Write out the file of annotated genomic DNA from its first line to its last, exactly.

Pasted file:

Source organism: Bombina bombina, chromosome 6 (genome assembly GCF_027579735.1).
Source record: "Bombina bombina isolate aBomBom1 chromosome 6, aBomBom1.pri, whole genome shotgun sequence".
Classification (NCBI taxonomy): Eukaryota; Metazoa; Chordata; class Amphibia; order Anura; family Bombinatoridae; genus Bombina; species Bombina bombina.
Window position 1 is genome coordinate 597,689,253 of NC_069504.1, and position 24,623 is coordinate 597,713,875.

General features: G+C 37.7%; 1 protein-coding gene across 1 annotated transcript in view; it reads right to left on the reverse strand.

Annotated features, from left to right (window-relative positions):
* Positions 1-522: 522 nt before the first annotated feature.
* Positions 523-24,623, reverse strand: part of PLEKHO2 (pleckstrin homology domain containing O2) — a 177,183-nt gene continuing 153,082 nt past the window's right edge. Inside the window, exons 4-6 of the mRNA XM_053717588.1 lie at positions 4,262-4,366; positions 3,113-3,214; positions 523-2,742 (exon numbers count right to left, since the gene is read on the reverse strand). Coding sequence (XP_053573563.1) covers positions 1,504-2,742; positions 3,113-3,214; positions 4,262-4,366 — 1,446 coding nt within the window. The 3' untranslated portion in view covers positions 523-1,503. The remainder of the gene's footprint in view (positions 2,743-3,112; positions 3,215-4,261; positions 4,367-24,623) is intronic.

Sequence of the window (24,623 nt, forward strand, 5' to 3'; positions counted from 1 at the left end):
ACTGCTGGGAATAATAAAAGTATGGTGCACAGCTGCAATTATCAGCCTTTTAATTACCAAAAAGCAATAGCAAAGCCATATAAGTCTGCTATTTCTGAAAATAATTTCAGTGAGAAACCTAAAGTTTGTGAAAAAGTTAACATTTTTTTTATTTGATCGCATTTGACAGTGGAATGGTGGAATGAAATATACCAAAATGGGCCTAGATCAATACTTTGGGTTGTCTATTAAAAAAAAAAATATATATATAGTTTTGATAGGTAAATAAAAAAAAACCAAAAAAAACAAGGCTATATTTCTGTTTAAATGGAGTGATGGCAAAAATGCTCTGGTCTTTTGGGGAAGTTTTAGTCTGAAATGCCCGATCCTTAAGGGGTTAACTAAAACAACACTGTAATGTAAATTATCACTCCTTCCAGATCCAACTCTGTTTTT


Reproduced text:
Source organism: Bombina bombina, chromosome 6 (genome assembly GCF_027579735.1).
Source record: "Bombina bombina isolate aBomBom1 chromosome 6, aBomBom1.pri, whole genome shotgun sequence".
Classification (NCBI taxonomy): Eukaryota; Metazoa; Chordata; class Amphibia; order Anura; family Bombinatoridae; genus Bombina; species Bombina bombina.
Window position 1 is genome coordinate 597,689,253 of NC_069504.1, and position 24,623 is coordinate 597,713,875.

General features: G+C 37.7%; 1 protein-coding gene across 1 annotated transcript in view; it reads right to left on the reverse strand.

Annotated features, from left to right (window-relative positions):
* Positions 1-522: 522 nt before the first annotated feature.
* Positions 523-24,623, reverse strand: part of PLEKHO2 (pleckstrin homology domain containing O2) — a 177,183-nt gene continuing 153,082 nt past the window's right edge. Inside the window, exons 4-6 of the mRNA XM_053717588.1 lie at positions 4,262-4,366; positions 3,113-3,214; positions 523-2,742 (exon numbers count right to left, since the gene is read on the reverse strand). Coding sequence (XP_053573563.1) covers positions 1,504-2,742; positions 3,113-3,214; positions 4,262-4,366 — 1,446 coding nt within the window. The 3' untranslated portion in view covers positions 523-1,503. The remainder of the gene's footprint in view (positions 2,743-3,112; positions 3,215-4,261; positions 4,367-24,623) is intronic.

Sequence of the window (24,623 nt, forward strand, 5' to 3'; positions counted from 1 at the left end):
ACTGCTGGGAATAATAAAAGTATGGTGCACAGCTGCAATTATCAGCCTTTTAATTACCAAAAAGCAATAGCAAAGCCATATAAGTCTGCTATTTCTGAAAATAATTTCAGTGAGAAACCTAAAGTTTGTGAAAAAGTTAACATTTTTTTTATTTGATCGCATTTGACAGTGGAATGGTGGAATGAAATATACCAAAATGGGCCTAGATCAATACTTTGGGTTGTCTATTAAAAAAAAAAATATATATATAGTTTTGATAGGTAAATAAAAAAAAACCAAAAAAAACAAGGCTATATTTCTGTTTAAATGGAGTGATGGCAAAAATGCTCTGGTCTTTTGGGGAAGTTTTAGTCTGAAATGCCCGATCCTTAAGGGGTTAACTAAAACAACACTGTAATGTAAATTATCACTCCTTCCAGATCCAACTCTGTTTTT